C/2084 N1

21 07 2011

Eleven months after Planetfall, a bright, magnificent comet appeared between Scorpius and Ophiuchus.

Its discoverer named it not after herself but for the middle name of a grandmother left long behind on Earth. Ironically, Comet Tsumugi was discovered as a dirty smudge through a telescope only days before its nucleus began a period of intense outgassing and was visible to all, even during daylight.

It had three visible tails that stretched across forty degrees of the sky, and as it made its closest approach to Fram, it brightened up to magnitude negative eight. The two bluish tails were of ionized gases, and pointed in two directions away from Alpha A and Alpha B. There was a broader, curved tail of dust, and in this dust tail, spiral structures appeared. Tsumugi was laid like a striated carpet across the southern hemisphere of Fram’s sky.

The astronomers explained that it was a fresh comet, as unseen by Fram as it was by those who had so recently come to live upon her surface. Its first journey into the inner system from the Oort Cloud brought it whipping around Alpha B in an elliptical orbit that was deeply declined to the plane of the ecliptic. Its perihelion was a bare thirty-five million kilometres from the star; its closest approach to Fram was a hundred and twenty million kilometres.

Tsumugi’s surface was a dark, primordial crust of frozen carbon dioxide, methane, ammonia and heavy long-chain organics that protected its core of water ice. The light of two main sequence stars warmed the crust, and it absorbed this warmth, its darkness reflecting barely four percent of the light it received. Outgassing began when exposed water ice began to sublimate.

After it passed perihelion, Comet Tsumugi was visible even during those hours of daylight when both suns were in the sky. It was a commanding, inspiring sight, a vision of the beauty of the Universe, made all the more special by the bitterly cold and immense gulf between Fram and Home.

The astronomers also explained that, back Home, great comets were visible from Earth on average once a decade. They said that great comets would be much more frequent in the Alpha Centauri system – with its dense scattered disc and dispersed Oort Cloud, filled with the material that had composed the gas giants around Sol, and disturbed by the interactions of three stars. We would see many more great comets.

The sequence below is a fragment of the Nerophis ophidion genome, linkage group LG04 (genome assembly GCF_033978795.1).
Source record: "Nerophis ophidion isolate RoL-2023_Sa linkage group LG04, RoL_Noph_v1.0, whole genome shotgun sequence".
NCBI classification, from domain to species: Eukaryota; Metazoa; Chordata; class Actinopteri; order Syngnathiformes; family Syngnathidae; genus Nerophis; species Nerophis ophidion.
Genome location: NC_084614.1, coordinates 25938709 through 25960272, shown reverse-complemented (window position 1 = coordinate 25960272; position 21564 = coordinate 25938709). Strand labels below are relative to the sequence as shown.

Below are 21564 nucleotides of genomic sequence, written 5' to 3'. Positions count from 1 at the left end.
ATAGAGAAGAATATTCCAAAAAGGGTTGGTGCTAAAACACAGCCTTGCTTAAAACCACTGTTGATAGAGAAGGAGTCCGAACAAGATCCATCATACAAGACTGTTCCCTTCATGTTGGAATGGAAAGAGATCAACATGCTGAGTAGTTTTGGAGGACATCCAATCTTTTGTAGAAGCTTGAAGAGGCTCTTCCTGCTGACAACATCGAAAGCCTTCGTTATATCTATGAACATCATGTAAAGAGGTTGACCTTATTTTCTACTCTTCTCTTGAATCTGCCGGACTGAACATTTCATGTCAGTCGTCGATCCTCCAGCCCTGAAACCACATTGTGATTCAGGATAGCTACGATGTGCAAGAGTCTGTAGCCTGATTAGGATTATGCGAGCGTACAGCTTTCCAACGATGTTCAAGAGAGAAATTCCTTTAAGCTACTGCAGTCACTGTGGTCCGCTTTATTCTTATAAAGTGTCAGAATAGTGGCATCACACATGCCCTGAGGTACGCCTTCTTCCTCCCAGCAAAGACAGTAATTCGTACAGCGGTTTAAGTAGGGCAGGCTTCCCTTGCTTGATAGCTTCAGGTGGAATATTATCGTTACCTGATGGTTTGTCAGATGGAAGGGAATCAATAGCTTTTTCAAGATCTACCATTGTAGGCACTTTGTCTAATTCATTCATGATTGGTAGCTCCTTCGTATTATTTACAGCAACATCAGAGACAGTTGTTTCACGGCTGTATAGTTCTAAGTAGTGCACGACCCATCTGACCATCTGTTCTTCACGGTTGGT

But never again Tsumugi. Gravitational perturbations caused by the two stars sent Comet Tsumugi slinging out into an orbital period of millions of years. The comet looped around Alpha B and sailed gracefully back out to the deep scattered disc, to be lost forever in the night…

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Closed Session

30 05 2011

ClosedSession

Lit by the white light of the projector, the faces of the Presidium remained blank. Faraday, sitting next to Stepan, crossed his arms.

“Okay,” Stepan managed awkwardly, and brought up the next slide. “From the top. This is the data that the GBM squeezed from the burst we detected three weeks ago. As you can see, it’s a short-duration spike that tails away quickly. The spike peaked at precisely 17.59 mega-electron volts. We turned the satellite on the source after the burst was detected, but were unable to detect an afterglow.”

Gina Divero, representing Alpha-2, spoke up. “And that’s unusual?”